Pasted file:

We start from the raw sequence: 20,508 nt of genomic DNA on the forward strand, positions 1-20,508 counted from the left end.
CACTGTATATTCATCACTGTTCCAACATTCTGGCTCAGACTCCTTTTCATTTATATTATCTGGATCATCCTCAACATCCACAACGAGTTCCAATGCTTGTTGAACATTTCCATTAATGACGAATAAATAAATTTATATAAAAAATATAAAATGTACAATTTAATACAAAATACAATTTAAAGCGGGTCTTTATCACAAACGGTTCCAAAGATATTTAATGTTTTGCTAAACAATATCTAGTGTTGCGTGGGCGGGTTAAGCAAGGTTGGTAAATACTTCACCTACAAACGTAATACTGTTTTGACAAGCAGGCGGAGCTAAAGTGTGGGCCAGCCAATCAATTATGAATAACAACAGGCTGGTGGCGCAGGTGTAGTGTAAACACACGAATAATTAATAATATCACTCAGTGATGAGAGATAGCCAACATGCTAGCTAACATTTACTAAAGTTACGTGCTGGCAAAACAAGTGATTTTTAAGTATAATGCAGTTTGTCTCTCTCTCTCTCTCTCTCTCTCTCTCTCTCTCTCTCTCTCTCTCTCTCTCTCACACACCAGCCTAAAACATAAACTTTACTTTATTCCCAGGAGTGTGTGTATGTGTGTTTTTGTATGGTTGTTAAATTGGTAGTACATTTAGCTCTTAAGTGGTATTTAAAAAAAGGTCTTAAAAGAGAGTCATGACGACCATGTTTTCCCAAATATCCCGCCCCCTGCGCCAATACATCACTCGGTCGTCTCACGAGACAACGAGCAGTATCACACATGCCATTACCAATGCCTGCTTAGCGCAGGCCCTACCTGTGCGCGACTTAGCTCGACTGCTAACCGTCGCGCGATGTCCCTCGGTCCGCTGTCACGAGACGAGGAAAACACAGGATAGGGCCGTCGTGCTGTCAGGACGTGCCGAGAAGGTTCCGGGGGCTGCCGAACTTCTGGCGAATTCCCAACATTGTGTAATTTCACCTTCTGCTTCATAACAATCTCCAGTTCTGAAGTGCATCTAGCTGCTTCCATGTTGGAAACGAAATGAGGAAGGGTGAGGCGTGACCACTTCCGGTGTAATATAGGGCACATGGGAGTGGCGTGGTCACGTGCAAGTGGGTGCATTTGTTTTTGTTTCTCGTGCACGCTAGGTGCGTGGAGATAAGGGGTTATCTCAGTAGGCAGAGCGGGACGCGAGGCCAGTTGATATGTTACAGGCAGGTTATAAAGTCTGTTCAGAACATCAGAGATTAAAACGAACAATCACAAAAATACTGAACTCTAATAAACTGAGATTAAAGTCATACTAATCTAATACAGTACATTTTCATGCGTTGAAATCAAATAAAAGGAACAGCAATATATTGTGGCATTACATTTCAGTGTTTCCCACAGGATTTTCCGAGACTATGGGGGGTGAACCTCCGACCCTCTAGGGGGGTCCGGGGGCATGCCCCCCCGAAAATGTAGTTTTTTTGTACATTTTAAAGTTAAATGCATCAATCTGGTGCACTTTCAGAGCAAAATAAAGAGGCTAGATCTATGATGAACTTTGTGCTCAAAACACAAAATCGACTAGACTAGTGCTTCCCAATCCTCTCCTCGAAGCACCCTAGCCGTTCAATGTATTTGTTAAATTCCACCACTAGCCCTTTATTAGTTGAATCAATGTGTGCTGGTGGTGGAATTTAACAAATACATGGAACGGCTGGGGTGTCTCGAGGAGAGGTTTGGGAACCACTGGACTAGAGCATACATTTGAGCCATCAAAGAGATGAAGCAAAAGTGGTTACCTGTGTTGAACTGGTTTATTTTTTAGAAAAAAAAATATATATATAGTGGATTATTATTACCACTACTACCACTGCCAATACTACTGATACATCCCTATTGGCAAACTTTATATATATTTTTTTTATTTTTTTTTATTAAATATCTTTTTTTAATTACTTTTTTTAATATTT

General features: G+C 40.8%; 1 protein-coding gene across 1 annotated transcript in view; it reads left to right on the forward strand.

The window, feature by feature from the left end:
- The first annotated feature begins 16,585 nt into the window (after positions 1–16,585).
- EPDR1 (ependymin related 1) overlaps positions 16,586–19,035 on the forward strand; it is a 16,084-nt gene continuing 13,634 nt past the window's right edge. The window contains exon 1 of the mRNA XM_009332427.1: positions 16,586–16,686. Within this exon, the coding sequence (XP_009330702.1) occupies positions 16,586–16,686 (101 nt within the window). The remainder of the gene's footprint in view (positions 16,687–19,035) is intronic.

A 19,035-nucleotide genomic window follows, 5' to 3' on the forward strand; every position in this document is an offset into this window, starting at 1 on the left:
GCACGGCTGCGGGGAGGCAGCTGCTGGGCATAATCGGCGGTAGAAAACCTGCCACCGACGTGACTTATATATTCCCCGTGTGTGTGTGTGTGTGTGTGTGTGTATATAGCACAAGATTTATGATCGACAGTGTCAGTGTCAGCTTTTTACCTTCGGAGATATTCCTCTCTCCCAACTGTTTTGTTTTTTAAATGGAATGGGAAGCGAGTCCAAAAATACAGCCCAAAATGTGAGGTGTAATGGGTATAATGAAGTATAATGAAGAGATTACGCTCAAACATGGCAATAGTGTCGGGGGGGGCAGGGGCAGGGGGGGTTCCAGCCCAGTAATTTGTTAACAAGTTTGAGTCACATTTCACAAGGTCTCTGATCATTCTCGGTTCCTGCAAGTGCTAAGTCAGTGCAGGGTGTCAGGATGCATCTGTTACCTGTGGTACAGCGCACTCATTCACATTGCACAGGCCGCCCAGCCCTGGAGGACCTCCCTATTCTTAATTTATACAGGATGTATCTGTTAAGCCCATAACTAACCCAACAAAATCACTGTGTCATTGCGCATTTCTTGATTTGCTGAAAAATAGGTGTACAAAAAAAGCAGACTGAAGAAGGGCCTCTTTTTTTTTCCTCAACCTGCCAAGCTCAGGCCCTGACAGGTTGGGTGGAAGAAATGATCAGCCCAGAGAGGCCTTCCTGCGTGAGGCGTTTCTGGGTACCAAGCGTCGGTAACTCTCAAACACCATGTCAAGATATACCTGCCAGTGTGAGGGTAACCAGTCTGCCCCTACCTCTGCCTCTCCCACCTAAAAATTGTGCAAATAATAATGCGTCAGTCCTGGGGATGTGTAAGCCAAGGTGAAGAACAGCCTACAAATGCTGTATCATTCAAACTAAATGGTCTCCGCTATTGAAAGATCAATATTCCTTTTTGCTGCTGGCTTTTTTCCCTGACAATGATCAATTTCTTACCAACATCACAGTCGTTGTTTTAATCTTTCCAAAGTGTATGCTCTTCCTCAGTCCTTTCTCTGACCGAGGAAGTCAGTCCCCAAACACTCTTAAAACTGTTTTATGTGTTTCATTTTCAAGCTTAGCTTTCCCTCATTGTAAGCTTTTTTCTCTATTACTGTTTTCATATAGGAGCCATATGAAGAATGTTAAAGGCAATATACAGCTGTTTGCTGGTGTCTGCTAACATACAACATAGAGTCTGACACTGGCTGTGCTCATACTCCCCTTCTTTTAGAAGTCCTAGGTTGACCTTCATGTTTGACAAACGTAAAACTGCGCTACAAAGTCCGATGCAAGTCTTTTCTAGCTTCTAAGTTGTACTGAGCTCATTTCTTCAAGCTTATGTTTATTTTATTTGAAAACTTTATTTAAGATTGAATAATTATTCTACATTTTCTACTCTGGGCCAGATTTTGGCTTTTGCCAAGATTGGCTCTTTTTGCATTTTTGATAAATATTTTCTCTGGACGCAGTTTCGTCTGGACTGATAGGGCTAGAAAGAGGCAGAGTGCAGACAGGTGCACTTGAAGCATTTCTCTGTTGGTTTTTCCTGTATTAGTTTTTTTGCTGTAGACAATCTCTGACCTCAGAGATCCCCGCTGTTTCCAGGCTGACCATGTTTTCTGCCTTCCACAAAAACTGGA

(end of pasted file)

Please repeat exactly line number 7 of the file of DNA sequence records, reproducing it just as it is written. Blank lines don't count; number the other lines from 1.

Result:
A 19,035-nucleotide genomic window follows, 5' to 3' on the forward strand; every position in this document is an offset into this window, starting at 1 on the left: